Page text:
I’ve just launched a YouTube channel for my band The Four Fathers. We’re based in Lewisham, in south east London, and we’re four fathers, as the name suggests — myself on lead vocals and guitar, Richard Clare on guitar and backing vocals, Bren Horstead on drums and percussion and Andrew Fifield on flute and harmonica — plus, last but by no means least, Louis Sills-Clare, Richard’s son, on bass.
The first video I’ve uploaded (see below) features myself and Richard Clare playing an acoustic version of ‘Song for Shaker Aamer’, the song I wrote last year that was used in the campaign video for We Stand With Shaker, the campaign I launched last November with my activist friend Joanne MacInnes, which has just met with considerable success, as it was announced on Friday that Shaker will soon be released, after nearly 14 years in US custody without charge or trial, and over eight years since he was first told that he would be freed.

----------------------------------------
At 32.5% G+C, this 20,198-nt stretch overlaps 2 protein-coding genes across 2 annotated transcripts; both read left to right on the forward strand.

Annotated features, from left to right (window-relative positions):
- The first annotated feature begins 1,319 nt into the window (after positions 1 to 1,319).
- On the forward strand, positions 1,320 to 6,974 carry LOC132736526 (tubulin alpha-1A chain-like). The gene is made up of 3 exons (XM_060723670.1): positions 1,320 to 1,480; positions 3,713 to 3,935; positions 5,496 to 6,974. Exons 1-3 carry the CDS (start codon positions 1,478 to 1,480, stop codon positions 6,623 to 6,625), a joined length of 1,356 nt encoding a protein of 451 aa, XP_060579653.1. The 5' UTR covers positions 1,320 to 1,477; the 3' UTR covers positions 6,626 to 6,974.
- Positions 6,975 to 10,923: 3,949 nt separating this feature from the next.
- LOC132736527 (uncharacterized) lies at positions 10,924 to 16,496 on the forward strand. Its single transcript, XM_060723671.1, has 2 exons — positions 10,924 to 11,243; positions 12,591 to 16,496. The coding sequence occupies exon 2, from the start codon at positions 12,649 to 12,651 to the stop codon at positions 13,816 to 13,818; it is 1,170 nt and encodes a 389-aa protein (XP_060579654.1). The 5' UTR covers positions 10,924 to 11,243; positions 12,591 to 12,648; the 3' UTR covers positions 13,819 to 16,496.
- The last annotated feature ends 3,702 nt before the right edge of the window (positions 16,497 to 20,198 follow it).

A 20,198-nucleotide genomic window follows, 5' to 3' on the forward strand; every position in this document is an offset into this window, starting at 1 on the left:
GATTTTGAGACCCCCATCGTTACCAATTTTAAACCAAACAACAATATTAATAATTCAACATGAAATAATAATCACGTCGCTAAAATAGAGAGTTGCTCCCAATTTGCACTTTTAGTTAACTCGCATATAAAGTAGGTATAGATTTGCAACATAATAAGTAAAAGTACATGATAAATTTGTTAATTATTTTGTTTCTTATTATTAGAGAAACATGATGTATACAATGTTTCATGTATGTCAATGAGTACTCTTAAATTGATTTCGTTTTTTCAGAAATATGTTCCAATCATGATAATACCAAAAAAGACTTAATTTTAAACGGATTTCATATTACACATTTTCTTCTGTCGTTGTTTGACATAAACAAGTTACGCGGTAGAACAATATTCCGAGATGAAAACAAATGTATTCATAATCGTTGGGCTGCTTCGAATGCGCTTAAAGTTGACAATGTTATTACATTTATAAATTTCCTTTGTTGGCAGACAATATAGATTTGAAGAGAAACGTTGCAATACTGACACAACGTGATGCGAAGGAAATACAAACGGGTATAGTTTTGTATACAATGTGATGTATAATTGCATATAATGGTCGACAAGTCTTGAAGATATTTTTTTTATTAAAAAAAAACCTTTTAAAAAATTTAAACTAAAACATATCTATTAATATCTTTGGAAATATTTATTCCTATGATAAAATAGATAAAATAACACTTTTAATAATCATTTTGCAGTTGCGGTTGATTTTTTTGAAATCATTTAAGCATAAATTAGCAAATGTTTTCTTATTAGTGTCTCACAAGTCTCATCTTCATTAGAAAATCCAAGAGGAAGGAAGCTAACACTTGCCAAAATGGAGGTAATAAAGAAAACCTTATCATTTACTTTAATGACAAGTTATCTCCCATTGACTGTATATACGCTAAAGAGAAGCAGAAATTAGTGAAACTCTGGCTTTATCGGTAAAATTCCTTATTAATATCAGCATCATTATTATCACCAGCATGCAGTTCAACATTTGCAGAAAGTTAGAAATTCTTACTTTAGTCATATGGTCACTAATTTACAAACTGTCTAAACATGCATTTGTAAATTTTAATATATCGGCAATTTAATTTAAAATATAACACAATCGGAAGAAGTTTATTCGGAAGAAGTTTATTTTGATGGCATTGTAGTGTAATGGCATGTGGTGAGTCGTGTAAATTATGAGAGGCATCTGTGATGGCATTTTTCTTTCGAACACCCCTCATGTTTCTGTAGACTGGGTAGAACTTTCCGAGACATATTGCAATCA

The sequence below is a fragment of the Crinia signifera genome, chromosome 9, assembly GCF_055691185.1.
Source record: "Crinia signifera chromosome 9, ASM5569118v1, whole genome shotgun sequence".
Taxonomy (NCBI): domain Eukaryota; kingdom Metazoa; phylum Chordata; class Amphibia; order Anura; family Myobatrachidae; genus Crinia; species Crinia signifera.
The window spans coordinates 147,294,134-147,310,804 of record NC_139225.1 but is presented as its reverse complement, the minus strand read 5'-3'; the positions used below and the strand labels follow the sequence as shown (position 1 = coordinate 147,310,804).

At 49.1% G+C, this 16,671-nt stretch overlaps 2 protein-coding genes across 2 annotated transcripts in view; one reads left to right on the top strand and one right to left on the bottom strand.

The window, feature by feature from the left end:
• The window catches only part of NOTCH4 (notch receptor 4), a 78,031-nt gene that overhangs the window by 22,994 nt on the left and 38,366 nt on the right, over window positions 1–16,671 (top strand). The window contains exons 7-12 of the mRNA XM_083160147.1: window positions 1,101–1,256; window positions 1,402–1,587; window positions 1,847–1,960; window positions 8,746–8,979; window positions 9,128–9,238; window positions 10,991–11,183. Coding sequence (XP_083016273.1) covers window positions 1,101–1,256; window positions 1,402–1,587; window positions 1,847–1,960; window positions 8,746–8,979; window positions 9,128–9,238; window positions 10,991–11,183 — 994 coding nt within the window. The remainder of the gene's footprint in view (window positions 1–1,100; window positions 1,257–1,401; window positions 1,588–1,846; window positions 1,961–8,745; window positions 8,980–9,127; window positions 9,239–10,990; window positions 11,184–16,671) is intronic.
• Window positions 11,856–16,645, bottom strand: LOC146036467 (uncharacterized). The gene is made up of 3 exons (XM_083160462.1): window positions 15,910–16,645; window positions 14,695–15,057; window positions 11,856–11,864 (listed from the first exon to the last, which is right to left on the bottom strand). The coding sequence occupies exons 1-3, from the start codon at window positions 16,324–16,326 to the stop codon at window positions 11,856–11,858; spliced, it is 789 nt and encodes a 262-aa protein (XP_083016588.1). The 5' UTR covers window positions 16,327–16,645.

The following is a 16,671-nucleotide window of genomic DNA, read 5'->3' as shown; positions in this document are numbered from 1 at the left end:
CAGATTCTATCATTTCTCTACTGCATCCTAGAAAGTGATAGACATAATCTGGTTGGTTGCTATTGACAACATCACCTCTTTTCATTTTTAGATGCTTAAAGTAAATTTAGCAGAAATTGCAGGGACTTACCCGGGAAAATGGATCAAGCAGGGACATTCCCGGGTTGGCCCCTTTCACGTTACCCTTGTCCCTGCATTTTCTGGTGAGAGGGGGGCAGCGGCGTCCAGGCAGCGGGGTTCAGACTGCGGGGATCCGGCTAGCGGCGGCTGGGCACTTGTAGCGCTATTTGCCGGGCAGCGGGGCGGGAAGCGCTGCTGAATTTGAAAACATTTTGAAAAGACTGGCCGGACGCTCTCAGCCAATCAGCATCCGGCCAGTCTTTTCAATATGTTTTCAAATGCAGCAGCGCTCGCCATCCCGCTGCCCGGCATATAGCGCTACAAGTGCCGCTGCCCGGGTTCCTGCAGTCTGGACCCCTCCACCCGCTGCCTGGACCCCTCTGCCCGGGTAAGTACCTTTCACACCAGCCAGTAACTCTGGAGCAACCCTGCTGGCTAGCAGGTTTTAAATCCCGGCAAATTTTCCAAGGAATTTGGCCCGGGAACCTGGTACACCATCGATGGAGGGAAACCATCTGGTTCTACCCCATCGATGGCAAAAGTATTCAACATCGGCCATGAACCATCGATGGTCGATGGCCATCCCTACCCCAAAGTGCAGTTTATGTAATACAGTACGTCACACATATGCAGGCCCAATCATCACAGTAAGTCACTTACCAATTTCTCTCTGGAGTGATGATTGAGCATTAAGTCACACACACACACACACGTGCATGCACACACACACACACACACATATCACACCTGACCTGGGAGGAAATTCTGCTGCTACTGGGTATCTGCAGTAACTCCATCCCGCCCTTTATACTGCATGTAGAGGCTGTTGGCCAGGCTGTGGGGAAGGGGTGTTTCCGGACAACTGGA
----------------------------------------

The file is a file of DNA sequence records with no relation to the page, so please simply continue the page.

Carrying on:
The version played by the full band is the opening track on The Four Fathers’ debut album, ‘Love and War,’ which we released on CD in July. It’s available here as a download, for 80p ($1.25), although you can pay more if you want, and 25% of the money received will be donated to Shaker’s family. The other songs on the album are also available to download for 60p ($0.93) each, or you can buy the whole eight-track album as a download for £4.50 ($7) or on CD, with two extra tracks, for £7 ($10.85). As with ‘Song for Shaker Aamer’, you can pay more if you wish for any of the songs or for the album, and if you do so that will be very greatly appreciated. Read the rest of this entry »